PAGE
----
A sustainable foodie future - let them eat bugs
I have a challenge for the foodies of Australia.
Yes, you - the ones out there who’ve been glued to Masterchef, thrilling the neighbours with your medallions of immature ovine, steeped in a garcon’s thimble of the reduced subcutaneous oleaginous lipids of the common or garden canard, garnished with a frisson of cresson.
I think it’s time we stepped it up a notch. You may think you are adventurous, perhaps even original.
You are mistaken.
While this may cruel the pitch for my upcoming cookbook, The Naked Entomophagist, I have but one challenge for you in 2011.
Seriously, let’s make things really interesting this year. There’s only so many times we can reinvent that hackneyed reality-TV model - the manufacture of faux tensions as the soundtrack builds up, the clock winds down and Matt Preston starts to salivate on his cravat.
So I’m offering this solution for free. For the ``challenge’’ ingredient this year bung a plate of crickets in front of them and see what they can come up with (crickets are actually a bit of a cop out - they fry up great in a wok with just some hot oil).
With one fell swoop, we can start a new cookbook publishing phenomenon (all rights reserved), sort out the locust plague, and perhaps save the environment.
You see insects, despite our cultural bias against eating them (which is a minority position by the way) are a great source of protein, and are arguably the most environmentally friendly source of animal protein we have access to.
Dutch professor of entomology Marcel Dicke argues in a presentation recently posted on the TED website, that insects could be a key to being able to supply the world’s burgeoning population with protein.
People in the developing world are aspiring to increase the 25kg per year of animal protein they consume per year to the 80kg we enjoy in the West.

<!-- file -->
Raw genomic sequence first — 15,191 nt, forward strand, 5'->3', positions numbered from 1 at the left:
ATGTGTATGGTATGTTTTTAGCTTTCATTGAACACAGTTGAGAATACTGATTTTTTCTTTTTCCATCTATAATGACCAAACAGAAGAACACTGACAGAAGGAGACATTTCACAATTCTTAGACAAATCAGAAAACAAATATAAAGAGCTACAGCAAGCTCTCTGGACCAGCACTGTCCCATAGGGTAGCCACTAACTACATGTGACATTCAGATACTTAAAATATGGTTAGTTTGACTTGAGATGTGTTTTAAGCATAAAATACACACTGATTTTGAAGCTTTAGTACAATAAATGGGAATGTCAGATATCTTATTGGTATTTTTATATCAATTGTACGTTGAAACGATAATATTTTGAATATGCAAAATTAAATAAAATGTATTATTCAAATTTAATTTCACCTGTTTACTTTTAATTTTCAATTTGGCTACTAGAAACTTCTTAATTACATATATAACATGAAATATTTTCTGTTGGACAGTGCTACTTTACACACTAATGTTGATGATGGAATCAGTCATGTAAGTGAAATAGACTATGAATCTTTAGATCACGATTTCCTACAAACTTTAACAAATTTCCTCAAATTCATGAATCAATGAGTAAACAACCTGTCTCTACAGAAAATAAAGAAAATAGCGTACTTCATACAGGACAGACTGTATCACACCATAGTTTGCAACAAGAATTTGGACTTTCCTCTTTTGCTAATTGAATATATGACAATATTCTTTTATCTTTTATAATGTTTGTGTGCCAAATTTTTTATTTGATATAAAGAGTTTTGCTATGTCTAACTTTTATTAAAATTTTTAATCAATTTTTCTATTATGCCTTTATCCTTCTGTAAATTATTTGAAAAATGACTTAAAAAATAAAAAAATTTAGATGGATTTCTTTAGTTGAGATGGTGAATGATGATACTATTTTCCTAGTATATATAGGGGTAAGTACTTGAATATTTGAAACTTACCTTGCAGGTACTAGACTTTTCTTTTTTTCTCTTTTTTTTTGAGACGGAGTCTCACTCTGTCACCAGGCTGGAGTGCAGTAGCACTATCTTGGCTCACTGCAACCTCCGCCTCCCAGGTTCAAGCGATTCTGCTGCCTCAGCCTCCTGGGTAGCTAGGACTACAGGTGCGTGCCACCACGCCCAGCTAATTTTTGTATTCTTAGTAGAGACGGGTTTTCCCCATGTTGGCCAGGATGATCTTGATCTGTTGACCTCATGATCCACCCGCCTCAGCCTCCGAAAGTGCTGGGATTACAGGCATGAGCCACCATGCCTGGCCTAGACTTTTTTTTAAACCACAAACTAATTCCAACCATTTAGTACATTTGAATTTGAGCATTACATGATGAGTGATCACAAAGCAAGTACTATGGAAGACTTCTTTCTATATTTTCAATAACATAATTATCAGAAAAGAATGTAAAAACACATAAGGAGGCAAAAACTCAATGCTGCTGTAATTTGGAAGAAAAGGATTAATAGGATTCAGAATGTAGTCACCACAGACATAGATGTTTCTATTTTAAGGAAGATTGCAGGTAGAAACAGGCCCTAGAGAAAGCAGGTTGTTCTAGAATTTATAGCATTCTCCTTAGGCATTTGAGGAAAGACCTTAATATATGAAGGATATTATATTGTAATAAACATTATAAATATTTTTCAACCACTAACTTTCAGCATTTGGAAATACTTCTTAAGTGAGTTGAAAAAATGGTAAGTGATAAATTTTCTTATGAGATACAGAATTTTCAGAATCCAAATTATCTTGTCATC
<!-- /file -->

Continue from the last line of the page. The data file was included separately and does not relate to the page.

This would demand an increase in meat production which is simply unsustainable.
If more of us were to turn from beef croquette to cricket croquette now and then, we’d approach a sustainable food future.
The fact is, as Dicke points out, insects are abundant - much more abundant than we are in terms of biomass. They are a good source of calories - Dicke estimates"1kg of grasshoppers has the same amount of calories as 10 hot dogs or six Big Macs’‘.
And, ummm, sorry to tell you this, but you’re eating them already.
As any primary producer will know, it’s not uncommon for the occasional lizard to get blended into the cabernet sauvignon, or a few locust bits to be blended into your tomato soup.
Dicke argues that pretty much any processed food contains insects, to the point where ``you are eating at least 500 grams per year’‘.
Sorry if you’re a strict vegan - I’ve probably buggered your day.
Insects are also a great converter of energy.
``If you take 10kg of feed you can get 1kg of beef, but you can get 9kg of locust meat,’’ Dicke says.
And there’s plenty of them - more than 6 million species, with more than a thousand regularly on the menu around the world.
It seems Australians are only content to eat an insect if it’s a tequila-soaked worm at the bottom of a bottle of mezcal.
But our reticence to chow down on our six-legged friends is simply a product of the times - apparently in an effort to appear exotic, eating bugs was all the rage in Victorian England.
And Vincent M. Holt’s tome, Why Not Eat Insects was first published in 1885. Obviously didn’t catch on.
Well I say it’s time for change. This year, come round to mine for Australia Day . I’ll chuck an extra witchetty grub on the barbie for you.
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